"It had seven major climbs in it, and I found myself struggling in the very last group of riders in the race. It took me eight hours to finish. Every single minute I kept telling myself I couldn't carry on any further. When you are struggling, and you know you have five or six hours still to go, it's very difficult to be positive about the situation.
"Then you had to remind yourself that, after 17 days of riding in the Tour, and with just four more to go before you hit Paris, you can't get off the bike despite the desperate urge to do so. But I can tell you, it was touch and go throughout that day," he added.
The satisfaction derives from the fact that he not only stayed in the saddle for that particular stage, but he also saw Paris for the first time in his Tour career. "I would have hated myself if I had packed it in," Boardman admits. "The fact that I stuck it out is so very pleasing to me.
"The Tour becomes a very personal challenge to the individual rider. During my nightmare stage I became very emotional. I know that if I had succumbed it would have been psychologically difficult to have faced the Tour next year. I would have felt a beaten man.
"When you ride into Paris and you can see the finish, it is also difficult to contain your emotions. You've been through hell for the past three weeks, and now you know that it is nearly over. I think you can only say that you have beaten the Tour if you win it. But if you finish, as I did, then you can get on with your life with the satisfaction that the Tour, at least this year, failed to beat you."
After listening to all this, you can be forgiven for thinking that the man cannot possibly be in any shape to win road racing's individual time trial gold medal on Thursday. Boardman, though, sees it differently. "Right now I'm a little tired, but I will have nearly two weeks to recover from the end of the Tour to the start of my Olympics, and that will be enough. I'm already in good shape, and I feel genuinely confident about my chances."
Having cycled the 52.3km, four-lap route around the streets of Atlanta, he considers this to be a doddle compared to the Tour. "It will be like a flat-out hour's racing. That's nothing after what I have just faced in France.
"The course is a bit rolling, which will suit Indurain more than me, but I'm still happy. The weather might pose problems, especially the heat or the heavy and sudden showers that seem to hit Atlanta. I rode the circuit today in the rain and, I must admit, it smacked a little of the Prologue stage of the Tour de France two years ago when I slipped and crashed out in the rain.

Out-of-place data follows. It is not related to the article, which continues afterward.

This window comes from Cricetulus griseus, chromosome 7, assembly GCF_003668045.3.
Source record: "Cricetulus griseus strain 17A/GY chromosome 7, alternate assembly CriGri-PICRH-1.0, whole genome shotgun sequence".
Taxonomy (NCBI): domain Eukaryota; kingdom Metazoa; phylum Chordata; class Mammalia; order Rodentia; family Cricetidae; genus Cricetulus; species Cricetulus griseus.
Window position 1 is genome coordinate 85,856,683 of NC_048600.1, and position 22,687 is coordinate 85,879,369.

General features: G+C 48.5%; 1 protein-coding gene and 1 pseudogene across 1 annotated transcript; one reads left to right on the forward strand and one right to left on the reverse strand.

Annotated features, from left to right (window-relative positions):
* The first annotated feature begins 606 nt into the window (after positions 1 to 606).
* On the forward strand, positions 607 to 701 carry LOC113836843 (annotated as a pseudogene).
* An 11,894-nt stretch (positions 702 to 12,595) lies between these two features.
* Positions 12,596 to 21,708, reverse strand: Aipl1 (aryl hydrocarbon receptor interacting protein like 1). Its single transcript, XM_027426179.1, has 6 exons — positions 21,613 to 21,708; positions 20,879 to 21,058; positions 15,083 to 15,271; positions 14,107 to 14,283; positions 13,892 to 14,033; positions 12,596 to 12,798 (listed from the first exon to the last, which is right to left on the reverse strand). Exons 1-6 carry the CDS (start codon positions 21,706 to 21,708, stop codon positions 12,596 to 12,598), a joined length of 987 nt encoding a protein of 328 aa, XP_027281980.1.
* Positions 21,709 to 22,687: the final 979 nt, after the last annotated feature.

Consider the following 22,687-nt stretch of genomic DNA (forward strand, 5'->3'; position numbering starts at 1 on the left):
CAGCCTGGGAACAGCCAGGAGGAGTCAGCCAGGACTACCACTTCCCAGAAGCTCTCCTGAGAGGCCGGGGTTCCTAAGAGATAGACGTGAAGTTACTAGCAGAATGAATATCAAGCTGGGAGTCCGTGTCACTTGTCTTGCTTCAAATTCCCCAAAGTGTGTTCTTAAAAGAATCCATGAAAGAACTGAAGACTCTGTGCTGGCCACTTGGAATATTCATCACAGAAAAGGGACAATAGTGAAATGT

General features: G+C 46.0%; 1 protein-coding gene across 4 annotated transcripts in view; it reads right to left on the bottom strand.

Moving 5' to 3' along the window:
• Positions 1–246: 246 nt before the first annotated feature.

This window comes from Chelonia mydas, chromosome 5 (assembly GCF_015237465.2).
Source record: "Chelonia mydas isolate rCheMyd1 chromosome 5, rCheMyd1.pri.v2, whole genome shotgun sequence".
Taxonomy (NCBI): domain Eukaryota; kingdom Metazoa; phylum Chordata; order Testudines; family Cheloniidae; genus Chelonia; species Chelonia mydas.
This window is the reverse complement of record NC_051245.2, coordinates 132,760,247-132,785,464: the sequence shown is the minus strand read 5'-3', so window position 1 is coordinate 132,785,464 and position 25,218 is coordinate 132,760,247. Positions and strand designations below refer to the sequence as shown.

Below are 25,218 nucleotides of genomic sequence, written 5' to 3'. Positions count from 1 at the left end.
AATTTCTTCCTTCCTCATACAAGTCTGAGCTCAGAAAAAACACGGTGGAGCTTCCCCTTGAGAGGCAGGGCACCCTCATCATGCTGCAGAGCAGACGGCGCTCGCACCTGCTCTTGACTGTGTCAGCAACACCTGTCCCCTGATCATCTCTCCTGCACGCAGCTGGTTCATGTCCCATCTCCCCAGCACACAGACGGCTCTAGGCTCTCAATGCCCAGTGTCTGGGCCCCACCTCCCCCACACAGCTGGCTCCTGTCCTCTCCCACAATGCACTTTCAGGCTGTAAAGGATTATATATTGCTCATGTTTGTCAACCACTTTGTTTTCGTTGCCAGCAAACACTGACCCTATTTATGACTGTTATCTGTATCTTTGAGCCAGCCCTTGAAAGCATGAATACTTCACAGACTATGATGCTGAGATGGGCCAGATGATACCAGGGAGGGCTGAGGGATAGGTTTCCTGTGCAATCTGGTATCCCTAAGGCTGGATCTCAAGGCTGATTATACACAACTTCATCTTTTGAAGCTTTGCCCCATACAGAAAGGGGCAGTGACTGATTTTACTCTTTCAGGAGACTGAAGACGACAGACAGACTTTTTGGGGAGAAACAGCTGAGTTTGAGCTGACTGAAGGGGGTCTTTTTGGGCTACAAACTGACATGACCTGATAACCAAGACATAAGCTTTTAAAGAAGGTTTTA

"I've got over that little trauma now, and my bike, which I specifically designed, will be able to cope with the course. There's absolutely no reason why I can't win. I definitely feel that I will ride well and produce a fast time which, hopefully, will be good enough on the day."
Yet there is another reason why Boardman is highly motivated for his event. The Wirral-based cyclist saw how his feat to win the 4,000m pursuit title in Barcelona could not be repeated by Graeme Obree, the hot favourite to continue Britain's success in this event, after a recent virus resulted in a dramatic loss of form.
Boardman clearly takes a dim view of all this. "I'm very disappointed not to have defended my Olympic title," he says. "The pursuit would probably have been the easiest route for me to have won a gold medal again. "I can certainly say that if I had entered it I would have won. That's not being arrogant, just honest. Pursuiting is a quantifiable goal and nothing has been achieved this year that I can't beat.
"I would think that Obree is gobsmacked by what has happened to him this week. He's had his knocks before, he knows cycling's all about despair and elation, and I'm sure he will bounce back from it. But I'm equally certain that he'll be asking himself if he is capable of keeping up with the best in the world anymore.
"He's not been going well all year and in many ways I'm surprised he was selected for the British team at all. It's pretty obvious that his selection was based on record, not form."
It has left Boardman with a small point to prove next month at the World Cycling Championships in Manchester. "I'll have enough time to make a full recovery from the Tour de France and the Olympics, and I'll be going for the world title, that's for sure," he said.
"It's not often you can go to a World Cycling Championships less than an hour from your house, so I'll be really up for it. It should be interesting to see what happens. I won the pursuit two years ago and let's just say that I'm confident this time as well."
Maybe, but let's get the Olympics out of the way first, Chris. After the first week, the Britons have won just one gold medal. A medal of any description would be welcome boost to Britain's stocks in Atlanta in 1996.Reuse content